Or you can directly load the backend modules you plan to use:

   $extractor->add_mod ("AnyEvent::Impl::EV", "AnyEvent::Impl::Perl");

An example of a program (or module) that has extra resource files is
L<Deliantra::Client> - the normal tracing (without packlist usage) will
correctly add all submodules, but miss the fonts and textures. By using
the packlist, those files are added correctly.

=over 4


sub _add {
   my ($self, $add) = @_;

   my $lib = $self->{lib};
   my $path;

   for (@$add) {
      $path = "lib/$_";

      $self->{set}{$path} ||= do {
         my @info;

         $info[I_SRC] = $lib->{$_}
            or croak "$_: unable to locate file in perl library";

         if ($self->{use_packlist} && exists $self->{packlist}{$_}) {
            $self->{set}{"lib/$_"} ||= [$self->{lib}{$_} or die]
               for @{ $self->{packlist}{$_} };

#            for (grep /\.pm$/, @{ $self->{packlist}{$_} }) {
#               s/\.pm$//;
#               s%/%::%g;
#               my $pkg = "libextractor" . ++$self->{count};
#               $self->add_eval ("{ package $pkg; eval 'use $_' }")
#                  unless $self->{_add_do}{$_}++;
#            }
#            $self->{_add_do}{$_}++ or $self->add_eval ("do q\x00$_\x00")
#               for grep /\.pl$/, @{ $self->{packlist}{$_} };

         } elsif (/^(.*)\.pm$/) {
            (my $auto = "auto/$1/") =~ s%::%/%g;
            $auto =~ m%/([^/]+)/$% or die;
            my $base = $1;

            if (exists $lib->{$auto}) {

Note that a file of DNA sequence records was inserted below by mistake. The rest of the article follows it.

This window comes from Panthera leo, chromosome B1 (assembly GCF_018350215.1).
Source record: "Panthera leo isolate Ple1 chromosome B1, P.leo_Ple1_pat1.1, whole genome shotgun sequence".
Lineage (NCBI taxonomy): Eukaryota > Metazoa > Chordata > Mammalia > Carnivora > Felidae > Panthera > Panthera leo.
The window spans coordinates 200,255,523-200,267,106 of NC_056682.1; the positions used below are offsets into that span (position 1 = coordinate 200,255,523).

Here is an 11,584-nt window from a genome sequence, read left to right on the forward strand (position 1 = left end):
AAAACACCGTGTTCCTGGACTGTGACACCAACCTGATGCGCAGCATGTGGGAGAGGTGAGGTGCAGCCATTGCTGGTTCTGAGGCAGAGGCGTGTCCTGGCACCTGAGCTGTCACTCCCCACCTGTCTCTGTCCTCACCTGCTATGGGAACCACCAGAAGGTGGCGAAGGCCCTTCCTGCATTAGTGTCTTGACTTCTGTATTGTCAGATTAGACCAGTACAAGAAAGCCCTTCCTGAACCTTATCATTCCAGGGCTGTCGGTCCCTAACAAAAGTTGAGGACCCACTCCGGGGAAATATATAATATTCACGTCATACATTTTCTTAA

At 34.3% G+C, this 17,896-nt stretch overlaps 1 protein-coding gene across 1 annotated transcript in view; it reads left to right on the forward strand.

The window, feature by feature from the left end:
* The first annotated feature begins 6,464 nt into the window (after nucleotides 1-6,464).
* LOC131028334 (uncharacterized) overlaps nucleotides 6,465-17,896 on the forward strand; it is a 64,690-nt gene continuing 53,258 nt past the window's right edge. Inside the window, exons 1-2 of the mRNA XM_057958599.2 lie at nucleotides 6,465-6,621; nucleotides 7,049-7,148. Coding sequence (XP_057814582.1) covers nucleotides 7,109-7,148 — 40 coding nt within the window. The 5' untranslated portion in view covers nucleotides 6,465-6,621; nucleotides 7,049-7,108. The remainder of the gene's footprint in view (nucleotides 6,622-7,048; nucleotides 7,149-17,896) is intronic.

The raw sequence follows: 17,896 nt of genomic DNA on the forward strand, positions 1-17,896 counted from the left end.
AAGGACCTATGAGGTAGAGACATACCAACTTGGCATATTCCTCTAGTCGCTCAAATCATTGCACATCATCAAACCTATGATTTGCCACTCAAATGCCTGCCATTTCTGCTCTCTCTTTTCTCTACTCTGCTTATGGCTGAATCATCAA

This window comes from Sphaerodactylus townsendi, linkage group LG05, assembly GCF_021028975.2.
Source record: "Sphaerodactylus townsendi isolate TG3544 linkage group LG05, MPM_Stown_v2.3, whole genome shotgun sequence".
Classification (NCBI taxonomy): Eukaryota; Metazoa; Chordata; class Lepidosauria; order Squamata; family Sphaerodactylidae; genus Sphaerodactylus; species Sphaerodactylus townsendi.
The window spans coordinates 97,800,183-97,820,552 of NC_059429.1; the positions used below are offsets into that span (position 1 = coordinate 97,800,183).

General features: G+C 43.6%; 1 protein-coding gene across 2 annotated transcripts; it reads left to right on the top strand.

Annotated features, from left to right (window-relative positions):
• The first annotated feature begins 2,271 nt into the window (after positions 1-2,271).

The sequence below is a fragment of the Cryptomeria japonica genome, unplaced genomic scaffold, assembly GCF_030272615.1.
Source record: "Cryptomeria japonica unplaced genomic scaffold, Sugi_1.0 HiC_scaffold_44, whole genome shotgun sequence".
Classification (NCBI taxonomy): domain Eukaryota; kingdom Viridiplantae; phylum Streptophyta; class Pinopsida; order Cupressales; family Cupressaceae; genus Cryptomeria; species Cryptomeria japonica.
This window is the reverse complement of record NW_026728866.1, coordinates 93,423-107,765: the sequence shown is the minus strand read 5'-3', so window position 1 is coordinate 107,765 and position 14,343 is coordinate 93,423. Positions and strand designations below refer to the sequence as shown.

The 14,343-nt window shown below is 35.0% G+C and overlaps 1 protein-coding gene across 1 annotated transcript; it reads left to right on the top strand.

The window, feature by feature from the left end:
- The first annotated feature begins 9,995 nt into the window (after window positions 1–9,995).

# auto dir exists, scan it for cool stuff

               # 1. shared object, others are of no interest to us
               my $so = "$auto$base.$Config{dlext}";
               if (my $src = $lib->{$so}) {
                  $so = "lib/$so";
                  push @{ $info[I_DEP] }, $so; $self->{set}{$so} = [$src];

               # 2. autoloader/autosplit
               my $ix = "${auto}autosplit.ix";
               if (my $src = $lib->{$ix}) {
                  $ix = "lib/$ix";
                  push @{ $info[I_DEP] }, $ix; $self->{set}{$ix} = [$src];

                  open my $fh, "<:perlio", $src
                     or croak "$src: $!";

                  my $package;

                  while (<$fh>) {
                     if (/^\s*sub\s+ ([^[:space:];]+) \s* (?:\([^)]*\))? \s*;?\s*$/x) {
                        my $al = "auto/$package/$1.al";
                        my $src = $lib->{$al}
                           or croak "$al: autoload file not found, but should be there.";

                        $al = "lib/$al";
                        push @{ $info[I_DEP] }, $al; $self->{set}{$al} = [$src];

                     } elsif (/^\s*package\s+([^[:space:];]+)\s*;?\s*$/) {
                        ($package = $1) =~ s/::/\//g;
                     } elsif (/^\s*(?:#|1?\s*;?\s*$)/) {
                        # nop
                     } else {
                        warn "WARNING: $src: unparsable line, please report: $_";


         if (exists $self->{extra_deps}{$_}) {
            # we require it again, because many extra dependencies require the main module to be loaded
            $self->add_eval ("require q\x00$_\x00");

            exists $lib->{$_} and $self->add_require ($_)
               for @{ $self->{extra_deps}{$_} };


sub _trace {
   my ($self, $file, $eval) = @_;

   $self->{trace_begin} .= "\n#line \"$file\" 1\n$eval;\n";

sub _trace_flush {
   my ($self) = @_;

   # ->_add might add additional files to trace
   while (exists $self->{trace_begin} or exists $self->{trace_check}) {
      my $tmpdir = newdir File::Temp;
      my $dir = $tmpdir->dirname;

      open my $fh, ">:perlio", "$dir/eval"
         or croak "$dir/eval: $!";
      syswrite $fh,
         'BEGIN { @INC = (' . (join ", ", map "q\x00$_\x00", @{ $self->{inc} }) . ") }\n"
         . "BEGIN { chdir q\x00$dir\x00 or die q\x00$dir: \$!\x00 }\n"
         . 'BEGIN { ' . (delete $self->{trace_begin}) . "}\n"